The Dodgers general manager's Christmas shopping spree resulted in Nomar Garciaparra's introduction at Dodger Stadium on Monday.
"Pulling into the stadium, all my childhood memories hit me," said the native Angeleno, accompanied to the event by soccer star wife Mia Hamm. "That really put me over the top. This is where I want to be."
But the former Red Sox shortstop, signed to be the new Dodgers first baseman and No. 5 hitter for a $6 million contract plus incentives, isn't the newest acquisition.
That will be Kenny Lofton, whose signing to a one-year, $3.85 million contract to be the center fielder and No. 2 hitter is expected to be announced on Tuesday.
The Dodgers are practically on a player-a-day pace with their second roster overhaul in as many winters. Derek Lowe, one of last year's additions now reunited with former Boston teammates Garciaparra and Bill Mueller and former manager Grady Little, is giving Colletti and the Dodgers front office two thumbs-up (blister not included).
"The bottom line is, they're doing a tremendous job of getting guys," said Lowe, who said he attended Garciaparra's press conference as a show of support.
"We're getting baseball guys. These guys are winners and they wanted to come here, to play for Grady. It's made us better. Sure, it's hard to have that much turnover and you hope it stops. You don't want to have to keep opening the program, wondering, 'Who are these guys?' But, the difference from two months ago to now is truly tremendous to see. I'm in full support of what they've done."
Garciaparra tried to become a Dodger a winter ago, but went to the Cubs instead for $8.25 million while the Dodgers settled at third base for Jose Valentin at $3.5 million. Both struggled through injuries this past season.
But Garciaparra returned from a torn groin muscle to play the last six weeks at shortstop and third base for the Cubs, proof that his injury was healed. He said he's ready to learn to play first base, which he hasn't done since Little League, and that he likes the changes Colletti has made to a club that lost 91 games in 2005.
"This team can definitely win," said Garciaparra, who played for Little in Boston but was traded away three months before the Red Sox won the 2004 World Series. "I'm a small part of the puzzle."
The Dodgers think he's a big part, and that's why he's the one they acquired to protect Jeff Kent in the lineup. Garciaparra is a five-time All-Star and two-time batting champ. He has a .320 lifetime batting average, but he's missed considerable playing time in three of the last five seasons because of injuries to his wrist, Achilles tendon and groin muscle.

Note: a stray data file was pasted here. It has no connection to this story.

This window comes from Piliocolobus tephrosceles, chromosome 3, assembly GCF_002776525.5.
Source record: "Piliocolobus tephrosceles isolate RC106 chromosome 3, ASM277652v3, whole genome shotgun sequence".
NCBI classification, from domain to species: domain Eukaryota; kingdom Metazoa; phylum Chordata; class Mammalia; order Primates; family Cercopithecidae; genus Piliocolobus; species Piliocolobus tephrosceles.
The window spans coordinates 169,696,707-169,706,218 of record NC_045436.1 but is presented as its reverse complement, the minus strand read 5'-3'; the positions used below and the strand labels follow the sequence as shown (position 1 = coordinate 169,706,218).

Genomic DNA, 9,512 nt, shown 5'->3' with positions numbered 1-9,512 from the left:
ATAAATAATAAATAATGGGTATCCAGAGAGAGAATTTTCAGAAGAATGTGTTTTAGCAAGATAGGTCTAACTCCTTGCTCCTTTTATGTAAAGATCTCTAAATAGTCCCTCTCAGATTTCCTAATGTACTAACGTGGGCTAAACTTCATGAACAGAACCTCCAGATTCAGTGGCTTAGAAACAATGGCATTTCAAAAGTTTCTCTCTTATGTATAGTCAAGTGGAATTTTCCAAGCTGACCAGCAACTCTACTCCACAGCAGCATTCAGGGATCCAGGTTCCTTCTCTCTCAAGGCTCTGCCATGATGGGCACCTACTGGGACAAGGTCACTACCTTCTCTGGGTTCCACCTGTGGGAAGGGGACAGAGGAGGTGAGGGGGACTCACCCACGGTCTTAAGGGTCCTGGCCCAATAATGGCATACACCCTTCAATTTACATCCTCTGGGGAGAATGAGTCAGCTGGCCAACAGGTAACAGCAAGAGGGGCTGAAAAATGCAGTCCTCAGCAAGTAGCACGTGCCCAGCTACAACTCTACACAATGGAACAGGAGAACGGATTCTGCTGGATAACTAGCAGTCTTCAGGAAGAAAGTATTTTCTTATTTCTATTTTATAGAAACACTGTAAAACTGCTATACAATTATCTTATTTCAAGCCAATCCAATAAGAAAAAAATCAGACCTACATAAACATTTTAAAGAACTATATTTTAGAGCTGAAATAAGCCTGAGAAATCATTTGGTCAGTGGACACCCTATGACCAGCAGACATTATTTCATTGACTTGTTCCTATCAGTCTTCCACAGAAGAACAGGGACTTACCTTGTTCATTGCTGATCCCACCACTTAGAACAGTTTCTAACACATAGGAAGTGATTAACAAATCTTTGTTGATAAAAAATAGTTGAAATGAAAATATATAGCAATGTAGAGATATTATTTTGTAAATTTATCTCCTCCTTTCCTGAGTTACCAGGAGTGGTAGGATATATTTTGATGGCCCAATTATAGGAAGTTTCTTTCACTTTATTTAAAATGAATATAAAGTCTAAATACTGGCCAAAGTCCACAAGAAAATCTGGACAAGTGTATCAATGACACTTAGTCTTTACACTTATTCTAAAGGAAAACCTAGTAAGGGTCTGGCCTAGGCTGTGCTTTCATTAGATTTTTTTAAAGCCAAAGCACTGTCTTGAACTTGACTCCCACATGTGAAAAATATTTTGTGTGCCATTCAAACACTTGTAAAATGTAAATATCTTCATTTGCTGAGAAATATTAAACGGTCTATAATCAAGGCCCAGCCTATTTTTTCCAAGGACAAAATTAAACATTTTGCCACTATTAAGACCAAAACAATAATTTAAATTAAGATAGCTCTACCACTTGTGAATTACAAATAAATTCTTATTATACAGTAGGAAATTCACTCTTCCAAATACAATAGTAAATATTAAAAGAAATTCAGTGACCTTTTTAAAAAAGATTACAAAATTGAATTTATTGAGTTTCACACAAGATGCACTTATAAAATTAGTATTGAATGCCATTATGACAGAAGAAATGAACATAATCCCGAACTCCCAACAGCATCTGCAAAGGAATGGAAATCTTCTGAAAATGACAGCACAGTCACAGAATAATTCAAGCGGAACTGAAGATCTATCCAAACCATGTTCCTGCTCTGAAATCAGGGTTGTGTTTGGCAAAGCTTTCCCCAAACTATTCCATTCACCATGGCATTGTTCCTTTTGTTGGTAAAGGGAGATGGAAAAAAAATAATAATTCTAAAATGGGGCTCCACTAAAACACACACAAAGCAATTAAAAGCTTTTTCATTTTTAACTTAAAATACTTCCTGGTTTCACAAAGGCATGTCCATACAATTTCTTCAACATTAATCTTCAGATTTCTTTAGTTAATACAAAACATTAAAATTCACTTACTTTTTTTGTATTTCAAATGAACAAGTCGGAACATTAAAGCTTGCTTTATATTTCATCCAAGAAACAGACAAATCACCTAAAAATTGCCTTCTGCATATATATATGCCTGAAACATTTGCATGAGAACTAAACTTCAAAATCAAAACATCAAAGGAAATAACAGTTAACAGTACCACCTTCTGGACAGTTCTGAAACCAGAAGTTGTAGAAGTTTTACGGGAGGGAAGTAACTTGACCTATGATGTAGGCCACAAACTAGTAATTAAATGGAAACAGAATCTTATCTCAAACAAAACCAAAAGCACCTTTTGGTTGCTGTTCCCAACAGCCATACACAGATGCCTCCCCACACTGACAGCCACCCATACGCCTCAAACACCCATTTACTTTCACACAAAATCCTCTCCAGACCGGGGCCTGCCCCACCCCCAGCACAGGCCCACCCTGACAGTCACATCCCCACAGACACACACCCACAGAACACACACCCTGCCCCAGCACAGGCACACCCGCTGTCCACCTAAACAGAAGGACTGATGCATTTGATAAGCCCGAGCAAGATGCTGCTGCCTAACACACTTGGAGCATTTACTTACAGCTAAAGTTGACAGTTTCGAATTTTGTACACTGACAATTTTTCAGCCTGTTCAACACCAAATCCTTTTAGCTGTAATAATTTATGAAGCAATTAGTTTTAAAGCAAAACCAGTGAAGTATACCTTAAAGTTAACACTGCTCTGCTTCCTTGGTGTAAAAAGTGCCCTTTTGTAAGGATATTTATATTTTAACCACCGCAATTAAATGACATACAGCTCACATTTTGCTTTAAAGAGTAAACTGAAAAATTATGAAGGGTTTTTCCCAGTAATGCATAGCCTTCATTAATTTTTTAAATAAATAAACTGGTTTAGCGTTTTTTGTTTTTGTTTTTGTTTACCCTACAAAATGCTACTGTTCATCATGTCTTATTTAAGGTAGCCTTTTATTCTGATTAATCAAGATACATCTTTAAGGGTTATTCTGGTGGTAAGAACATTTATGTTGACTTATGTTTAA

Growing up a Southern California baseball fan in suburban Whittier, Garciaparra said choosing the Dodgers over the Yankees, Astros and Indians became easy after two meetings with management last week.
"It's tremendous to be able to come home," he said. "What a thrill it will be to put on the uniform. This is where I saw my first big-league game. I remember getting a French dip sandwich at Phillipes. I remember my dad bringing me, I remember my parents going to the World Series. I knew all the players and positions."
That's no easy feat nowadays and more changes are on tap. Tuesday is the deadline to tender contracts and the Dodgers have a pair of arbitration-eligible former starters who are out of jobs. The club is not expected to tender a contract to catcher Jason Phillips and could choose the same route with first baseman Hee-Seop Choi.
Garciaparra's arrival makes Choi expendable, but because of his power and youth, the Dodgers are trying to sign him to a salary considerably below what he could earn through arbitration. If he does not agree, Choi would probably non-tender him and make him a free agent.
Meanwhile, the addition of Garciaparra and Lofton leaves only a starting pitcher on Colletti's wish list. Assuming Jeff Weaver rejects salary arbitration by Monday's deadline, Colletti can try to find one on the picked-over list of free agents or through a trade.
Garciaparra's signing presents an even stickier situation for when Cesar Izturis returns from elbow surgery, estimated to be at mid-season. If Mueller, Rafael Furcal, Kent and Garciaparra are healthy and performing well around the horn, there will be nowhere for Izturis to play.
Izturis' injury, however, is complicated. Not only has he had Tommy John reconstruction to repair a damaged ligament, but it was caused by a degenerative bone disease. The long-term prognosis is uncertain, which was a factor in the acquisition of Furcal. Colletti said he spoke to Izturis on Monday, and asked him to keep an open mind about his future role.
Ken Gurnick is a reporter for MLB.com. This story was not subject to the approval of Major League Baseball or its clubs.